The countdown to default is down to three days. Little progress was made over the weekend in the debt ceiling negotiations. The only noticeable difference was a slight calming of the rhetoric as leaders retreated to their back offices, presumably in hopes of striking at least a short-term deal. If no compromise is reached the U.S. is set to breach its $16.7 trillion debt ceiling on Thursday, thereby losing its borrowing authority.
The pressure is mounting not just from voters but abroad. On Friday World Bank president Jim Yong Kim implored the U.S. to strike a deal saying foreign economies were already showing signs of disruption, often at the expense of the poor. "We urge policymakers here in Washington to come to a resolution as quickly as possible to avoid what could be catastrophic impacts from a default," he said. "Uncertainty and volatility make it more difficult for developing countries to access needed finance, and this would both slow investment and negatively impact growth. And the poor and vulnerable would suffer the most."
David Lutz, Head of ETF trading and strategy for Stifel Nicolaus, says investors are getting nervous as the October 17th debt ceiling deadline nears. With the rhetoric getting heated, active market participants are more comfortable missing a potential rally than putting new money to work.
Lutz understands the concerns but hiding out isn't a productive way to go about investing. In the attached clip Lutz walks through some of the investing headwinds to take some of the emotion out of the money management process and hopefully get one step ahead of the herd.
Concern 1: The Government Shutdown
Now entering its third week, the government shutdown is almost becoming old hat. As a negotiating point the shutdown has become part of the debt ceiling debate. There have been suggestions that some sort of temporary deal could be struck but the damage is largely done economically.
From a cynical, glass-is-half full perspective Lutz says that could be a good thing. The government officials seem to be under the impression that the shutdown can be ended at the drop of a hat, but economists know better. "We just had ISI take down GDP forecasts for the United States by 1% just because of the shutdown. Not because of the debt default but because of the shutdown." Lutz notes. "It doesn't look like the Fed is going to taper anytime this year."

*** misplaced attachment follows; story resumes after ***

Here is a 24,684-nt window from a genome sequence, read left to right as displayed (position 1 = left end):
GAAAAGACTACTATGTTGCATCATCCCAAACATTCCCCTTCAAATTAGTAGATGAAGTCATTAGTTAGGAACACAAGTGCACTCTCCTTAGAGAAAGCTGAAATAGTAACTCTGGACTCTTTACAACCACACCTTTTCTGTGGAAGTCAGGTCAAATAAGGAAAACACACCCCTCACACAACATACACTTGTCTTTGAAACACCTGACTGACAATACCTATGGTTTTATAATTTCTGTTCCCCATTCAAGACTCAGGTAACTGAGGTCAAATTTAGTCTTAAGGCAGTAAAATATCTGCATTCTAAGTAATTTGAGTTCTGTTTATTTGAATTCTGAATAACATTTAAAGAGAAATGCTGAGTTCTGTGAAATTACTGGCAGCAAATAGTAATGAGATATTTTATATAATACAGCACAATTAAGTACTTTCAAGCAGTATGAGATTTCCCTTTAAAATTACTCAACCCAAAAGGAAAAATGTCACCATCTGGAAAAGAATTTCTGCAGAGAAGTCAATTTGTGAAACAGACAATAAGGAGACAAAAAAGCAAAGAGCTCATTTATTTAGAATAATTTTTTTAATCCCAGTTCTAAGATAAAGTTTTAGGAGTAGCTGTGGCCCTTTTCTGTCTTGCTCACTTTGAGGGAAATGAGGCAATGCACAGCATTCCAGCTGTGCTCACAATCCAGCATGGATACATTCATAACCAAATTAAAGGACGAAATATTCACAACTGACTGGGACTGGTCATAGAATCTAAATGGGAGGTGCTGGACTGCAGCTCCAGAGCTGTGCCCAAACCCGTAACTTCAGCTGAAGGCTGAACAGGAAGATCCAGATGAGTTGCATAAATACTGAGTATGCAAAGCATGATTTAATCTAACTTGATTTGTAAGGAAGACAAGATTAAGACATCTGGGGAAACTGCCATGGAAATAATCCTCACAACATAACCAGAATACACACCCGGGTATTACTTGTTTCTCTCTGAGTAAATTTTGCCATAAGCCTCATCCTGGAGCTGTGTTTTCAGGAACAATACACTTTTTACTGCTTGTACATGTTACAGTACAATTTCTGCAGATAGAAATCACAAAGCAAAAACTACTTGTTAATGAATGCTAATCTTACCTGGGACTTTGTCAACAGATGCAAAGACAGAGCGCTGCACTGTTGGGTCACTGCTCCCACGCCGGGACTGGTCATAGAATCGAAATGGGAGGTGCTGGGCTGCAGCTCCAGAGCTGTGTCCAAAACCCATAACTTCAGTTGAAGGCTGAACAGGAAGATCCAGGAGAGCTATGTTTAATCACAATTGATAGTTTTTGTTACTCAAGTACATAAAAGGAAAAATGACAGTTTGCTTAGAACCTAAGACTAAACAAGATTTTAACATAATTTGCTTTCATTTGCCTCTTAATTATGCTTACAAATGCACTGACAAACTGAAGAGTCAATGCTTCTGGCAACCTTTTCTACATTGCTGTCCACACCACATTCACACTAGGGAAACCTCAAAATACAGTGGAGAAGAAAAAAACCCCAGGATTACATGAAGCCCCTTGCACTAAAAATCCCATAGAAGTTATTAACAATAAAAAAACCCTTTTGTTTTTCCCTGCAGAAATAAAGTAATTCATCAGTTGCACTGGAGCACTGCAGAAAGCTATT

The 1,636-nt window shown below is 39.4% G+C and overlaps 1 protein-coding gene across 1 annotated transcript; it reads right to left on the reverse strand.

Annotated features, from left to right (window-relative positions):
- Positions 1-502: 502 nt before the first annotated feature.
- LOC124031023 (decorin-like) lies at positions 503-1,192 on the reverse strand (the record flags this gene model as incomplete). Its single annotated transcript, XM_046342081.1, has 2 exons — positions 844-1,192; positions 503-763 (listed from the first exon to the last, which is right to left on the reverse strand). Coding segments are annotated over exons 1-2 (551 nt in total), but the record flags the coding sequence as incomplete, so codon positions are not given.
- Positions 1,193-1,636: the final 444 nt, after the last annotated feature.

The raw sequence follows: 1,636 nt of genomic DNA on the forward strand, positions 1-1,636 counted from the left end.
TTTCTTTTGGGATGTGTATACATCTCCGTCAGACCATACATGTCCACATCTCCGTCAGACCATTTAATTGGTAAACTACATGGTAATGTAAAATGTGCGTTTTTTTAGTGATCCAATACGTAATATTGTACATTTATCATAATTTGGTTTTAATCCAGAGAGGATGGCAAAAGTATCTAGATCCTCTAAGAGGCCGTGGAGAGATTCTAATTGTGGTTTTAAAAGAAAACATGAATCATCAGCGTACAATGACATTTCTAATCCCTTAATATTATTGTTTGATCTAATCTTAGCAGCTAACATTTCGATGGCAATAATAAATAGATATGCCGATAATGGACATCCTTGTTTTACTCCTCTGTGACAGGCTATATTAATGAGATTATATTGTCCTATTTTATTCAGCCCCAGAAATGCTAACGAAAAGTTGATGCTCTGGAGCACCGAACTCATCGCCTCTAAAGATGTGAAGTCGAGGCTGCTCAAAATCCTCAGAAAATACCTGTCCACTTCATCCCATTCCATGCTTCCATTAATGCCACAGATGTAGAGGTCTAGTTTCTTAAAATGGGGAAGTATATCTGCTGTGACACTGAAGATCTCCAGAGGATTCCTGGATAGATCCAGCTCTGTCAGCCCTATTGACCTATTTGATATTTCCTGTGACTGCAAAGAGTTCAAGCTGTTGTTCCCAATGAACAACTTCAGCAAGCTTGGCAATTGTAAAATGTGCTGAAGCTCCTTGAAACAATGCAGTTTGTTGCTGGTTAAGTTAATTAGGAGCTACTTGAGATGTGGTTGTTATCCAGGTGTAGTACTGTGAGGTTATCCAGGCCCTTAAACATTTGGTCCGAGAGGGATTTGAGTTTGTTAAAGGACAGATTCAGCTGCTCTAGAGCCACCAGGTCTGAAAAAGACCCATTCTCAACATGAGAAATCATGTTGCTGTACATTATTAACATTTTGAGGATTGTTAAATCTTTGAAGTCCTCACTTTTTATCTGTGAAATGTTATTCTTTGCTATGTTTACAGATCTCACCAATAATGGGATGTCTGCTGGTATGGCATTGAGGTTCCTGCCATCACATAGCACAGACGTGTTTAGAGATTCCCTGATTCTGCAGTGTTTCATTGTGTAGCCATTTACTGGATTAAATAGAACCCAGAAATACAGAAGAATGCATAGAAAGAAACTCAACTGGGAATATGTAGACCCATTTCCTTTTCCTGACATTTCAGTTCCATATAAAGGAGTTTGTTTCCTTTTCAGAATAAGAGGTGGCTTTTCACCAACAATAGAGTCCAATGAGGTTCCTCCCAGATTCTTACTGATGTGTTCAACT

Love it or hate it, quantitative easing is bullish.
Concern 2: The Debt Ceiling
Based on action in the Treasury market, which happens to be closed on Monday for Columbus Day, Lutz says the odds-on bet is that the debt ceiling issue gets pushed back into November through some temporary deal making. At least as far as the bond market is concerned, default remains a long-shot. Again, it's a travesty but it gives the markets a chance to reprice slowly. It also reflects an enormous amount of pessimism among investors.
Yes the government is playing a lunatic game of chicken but if we learned one thing from the fiscal cliff it's this: There are no real "deadlines" when it comes to DC. There is zero chance of a default on October 17th and any deal prior to that will constitute an upside surprise.
The worst case scenario in which the cost of our debt skyrockets as foreign creditors lose faith in our bond market is still a catastrophic possibility but unlikely. As is usually the case with worst-case scenarios, the smarter money is on a more positive outcome.
In this case, almost anything other that default would be an upside surprise.
Lutz' Best Guess
Lutz is a buyer. His bullish theory, such as it is, relies on the investing public having almost no confidence in government officials. If our representatives do nothing other than perform the jobs for which they were hired it will constitute a major upside surprise. They just have to get out of the way of the market.
"We've got the shutdown, we've got the debt ceiling and now we have the Fed chairmanship," Lutz notes. "As long as DC capitulates on these three items and gets out of the way... we're going to be off to the races on the way to new nominal highs in the S&P going into the end of the year."
When simply not screwing things up any worse is a bullish catalyst, the odds-on bet is the money on the sidelines is going to be forced to chase stocks higher, like it or not.
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